Search Images Maps Play YouTube News Gmail Drive More »
Sign in
Screen reader users: click this link for accessible mode. Accessible mode has the same essential features but works better with your reader.

Patents

  1. Advanced Patent Search
Publication numberUS5470673 A
Publication typeGrant
Application numberUS 08/108,646
Publication dateNov 28, 1995
Filing dateFeb 28, 1992
Priority dateMar 1, 1991
Fee statusLapsed
Also published asCA2105283A1, DE69223774D1, DE69223774T2, EP0574470A1, EP0574470B1, WO1992016027A1
Publication number08108646, 108646, US 5470673 A, US 5470673A, US-A-5470673, US5470673 A, US5470673A
InventorsAlfred C. C. Tseung, Pei K. Shen, Jade Syed-Bokhari
Original AssigneeUniversity Of Essex
Export CitationBiBTeX, EndNote, RefMan
External Links: USPTO, USPTO Assignment, Espacenet
Electrochromic and electrocatalytic material
US 5470673 A
Abstract
A process provides for an electrochemical deposition by forming a solution of ions of at least one metal (A) capable of forming a hydrogen bronze and ions of at least one metal (B) from Group VIII of the periodic table, and causing electrochemical deposition from the solution onto a cathodic substrate.
Images(15)
Previous page
Next page
Claims(29)
We claim:
1. An electrochemical or reductive co-deposition process, which comprises; forming a solution of ions comprising at least one metal (a) of a hydrogen bronze and ions comprising at least one metal (b) from Group VIII of the periodic table, and causing electrochemical deposition from the solution onto a cathodic substrate, or causing co-precipitation by incorporating a chemical reducing agent into the solution.
2. A process as claimed in claim 1, wherein the metal (A) is one or more of tungsten, molybdenum and vanadium.
3. A process as claimed in claim 1 or claim 2, wherein the metal (a) is present in the ions in the deposition solution in its highest oxidation state.
4. A process as claimed in claim 1, wherein there is no excess oxidant present in the deposition solution.
5. A process as claimed in claim 1, wherein the Group VIII metal (B) is one or more of nickel, cobalt, palladium and platinum.
6. A process as claimed in claim 1, wherein the total concentration of the Group VIII metal(s) in the deposition solution is in the range of from 2 to 200 millimolar/l, especially from 10 to 50 millimolar/l.
7. A process as claimed in claim 1, wherein the concentration of the Group VIII metal(s) (B), in moles of total metal, is from 0.01 to 1.0times the concentration of the metal(s) (A).
8. A process as claimed in claim 1, wherein the deposition potential at the cathodic substrate is in the range of from -0.2 V to -0.6 V vs. SCE.
9. A process as claimed in claim 1, wherein the deposition solution comprises one or more alcohols.
10. A process as claimed in claim 1, wherein the deposition solution comprises one or more straight-chain, branched-chain, cyclic, saturated or unsaturated aliphatic alcohols.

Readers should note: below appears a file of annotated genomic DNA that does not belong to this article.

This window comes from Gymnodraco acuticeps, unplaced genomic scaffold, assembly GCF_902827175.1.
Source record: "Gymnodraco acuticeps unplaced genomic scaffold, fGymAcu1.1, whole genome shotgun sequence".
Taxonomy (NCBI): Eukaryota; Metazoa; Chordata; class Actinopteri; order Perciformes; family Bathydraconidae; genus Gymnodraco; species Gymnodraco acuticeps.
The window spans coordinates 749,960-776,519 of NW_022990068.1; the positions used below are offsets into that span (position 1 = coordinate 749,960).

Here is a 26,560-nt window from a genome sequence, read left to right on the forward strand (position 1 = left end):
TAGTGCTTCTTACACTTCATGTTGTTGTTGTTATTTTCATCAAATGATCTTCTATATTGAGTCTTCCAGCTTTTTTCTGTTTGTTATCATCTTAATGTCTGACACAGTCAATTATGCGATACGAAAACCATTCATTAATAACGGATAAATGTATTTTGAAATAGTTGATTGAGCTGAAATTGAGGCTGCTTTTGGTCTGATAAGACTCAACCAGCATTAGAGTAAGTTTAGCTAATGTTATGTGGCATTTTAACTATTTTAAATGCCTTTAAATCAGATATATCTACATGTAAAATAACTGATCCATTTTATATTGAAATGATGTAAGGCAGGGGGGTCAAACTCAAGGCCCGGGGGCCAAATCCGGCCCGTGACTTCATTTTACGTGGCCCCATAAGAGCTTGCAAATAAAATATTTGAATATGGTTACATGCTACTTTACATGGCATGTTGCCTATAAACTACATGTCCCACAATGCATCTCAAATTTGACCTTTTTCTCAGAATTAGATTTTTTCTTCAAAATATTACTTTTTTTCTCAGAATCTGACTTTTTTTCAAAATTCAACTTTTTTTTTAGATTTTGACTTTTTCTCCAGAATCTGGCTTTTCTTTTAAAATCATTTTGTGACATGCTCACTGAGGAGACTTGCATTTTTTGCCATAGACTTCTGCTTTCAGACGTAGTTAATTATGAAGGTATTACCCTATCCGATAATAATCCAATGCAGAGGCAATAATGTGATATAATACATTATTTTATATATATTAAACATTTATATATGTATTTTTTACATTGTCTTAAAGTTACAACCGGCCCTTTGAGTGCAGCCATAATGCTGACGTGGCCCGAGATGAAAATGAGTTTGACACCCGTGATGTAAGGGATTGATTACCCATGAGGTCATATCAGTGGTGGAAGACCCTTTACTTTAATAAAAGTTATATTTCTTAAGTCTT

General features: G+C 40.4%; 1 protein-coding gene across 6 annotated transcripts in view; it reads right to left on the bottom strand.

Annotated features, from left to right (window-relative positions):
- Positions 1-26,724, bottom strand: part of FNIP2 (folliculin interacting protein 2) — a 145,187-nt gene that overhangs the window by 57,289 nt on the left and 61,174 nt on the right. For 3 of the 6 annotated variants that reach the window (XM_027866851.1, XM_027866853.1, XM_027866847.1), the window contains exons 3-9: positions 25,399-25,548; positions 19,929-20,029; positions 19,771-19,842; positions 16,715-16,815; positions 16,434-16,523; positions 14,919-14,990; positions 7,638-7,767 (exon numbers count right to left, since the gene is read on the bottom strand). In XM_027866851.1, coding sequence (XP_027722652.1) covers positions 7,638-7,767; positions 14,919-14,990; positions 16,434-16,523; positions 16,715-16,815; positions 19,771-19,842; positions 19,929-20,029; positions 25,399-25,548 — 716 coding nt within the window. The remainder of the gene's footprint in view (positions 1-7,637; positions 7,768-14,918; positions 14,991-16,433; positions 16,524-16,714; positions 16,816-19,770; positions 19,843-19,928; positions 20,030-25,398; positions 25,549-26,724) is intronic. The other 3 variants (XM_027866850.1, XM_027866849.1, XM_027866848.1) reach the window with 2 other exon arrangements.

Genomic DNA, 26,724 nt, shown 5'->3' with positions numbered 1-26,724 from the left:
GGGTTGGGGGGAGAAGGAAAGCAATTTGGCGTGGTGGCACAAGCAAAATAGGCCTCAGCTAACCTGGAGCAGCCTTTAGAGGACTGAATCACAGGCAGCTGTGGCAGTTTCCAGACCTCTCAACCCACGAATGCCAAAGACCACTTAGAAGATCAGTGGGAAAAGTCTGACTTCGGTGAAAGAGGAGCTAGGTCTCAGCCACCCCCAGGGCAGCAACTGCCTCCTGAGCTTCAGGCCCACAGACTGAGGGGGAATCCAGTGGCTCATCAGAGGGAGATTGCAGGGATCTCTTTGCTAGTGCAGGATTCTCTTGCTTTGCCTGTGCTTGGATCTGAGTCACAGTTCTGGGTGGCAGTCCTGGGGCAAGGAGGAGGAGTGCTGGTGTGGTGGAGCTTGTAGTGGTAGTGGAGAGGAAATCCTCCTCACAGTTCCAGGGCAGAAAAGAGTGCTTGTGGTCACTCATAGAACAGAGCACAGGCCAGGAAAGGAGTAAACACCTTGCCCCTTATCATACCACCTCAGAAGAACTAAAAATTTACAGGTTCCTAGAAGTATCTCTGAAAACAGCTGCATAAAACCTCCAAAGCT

11. A process as claimed in claim 9, wherein the total alcohol concentration in the deposition solution is in the range of from 10 to 80% by volume.
12. A process as claimed in claim 1, wherein the substrate is gold foil, Indium-doped Tin Oxide (ITO) on glass, or carbon.
13. A process as claimed in claim 1, wherein the thickness of the material electrodeposited on the substrate is in the range of from 0.2 to 1.0 μm (for electrochromic applications) or in the range of from 0.5 to 20 μm (for electrocatalytic applications).
14. A process as claimed in claim 1, wherein after being washed and dried the deposited material and substrate is heat treated to a temperature of at least 60° C. for at least 10 minutes.
15. An alcohol oxidation fuel cell which incorporates an electrocatalytic electrode which comprises a substrate bearing a co-deposited material obtained by a process according to claim 1.
16. A co-deposited material obtained by a process according to claim 1.
17. A process for the oxidation of an organic compound, which comprises;
electrochemically oxidizing an organic compound in the presence of a catalytic proportion of an electrocatalyst which comprises the electrochemical or reductive co-deposit from a solution of ions comprising at least one metal (a) of a hydrogen bronze and ions comprising at least one metal (b) from group VIII of the Periodic Table.
18. The process of claim 17 wherein the organic compound is an alcohol.
19. The process of claim 18 wherein the alcohol is an aliphatic alcohol.
20. The process of claim 19 wherein the alcohol has from 1 to 7 carbon atoms.
21. The process of claim 17 wherein oxidizing is carried out in an acidic aqueous medium.
22. The process of claim 21 wherein the medium has an acid concentration below 0.5 mol/l.
23. The process of claim 22 wherein the acid concentration is in the range of from 0.05 to 0.4 mol/l.
24. The process of claim 22 wherein the acid is a strong acid.
25. The process of claim 22 wherein the medium is free of supporting electrolyte.
26. The process of claim 17 wherein the oxidizing is one one or more alcohols with a concentration in the range of from 1 to 5 mol/l.
27. The process of claim 26 wherein the oxidizing produces an output current which is then used as a measure of the alcohol content in a solution under test.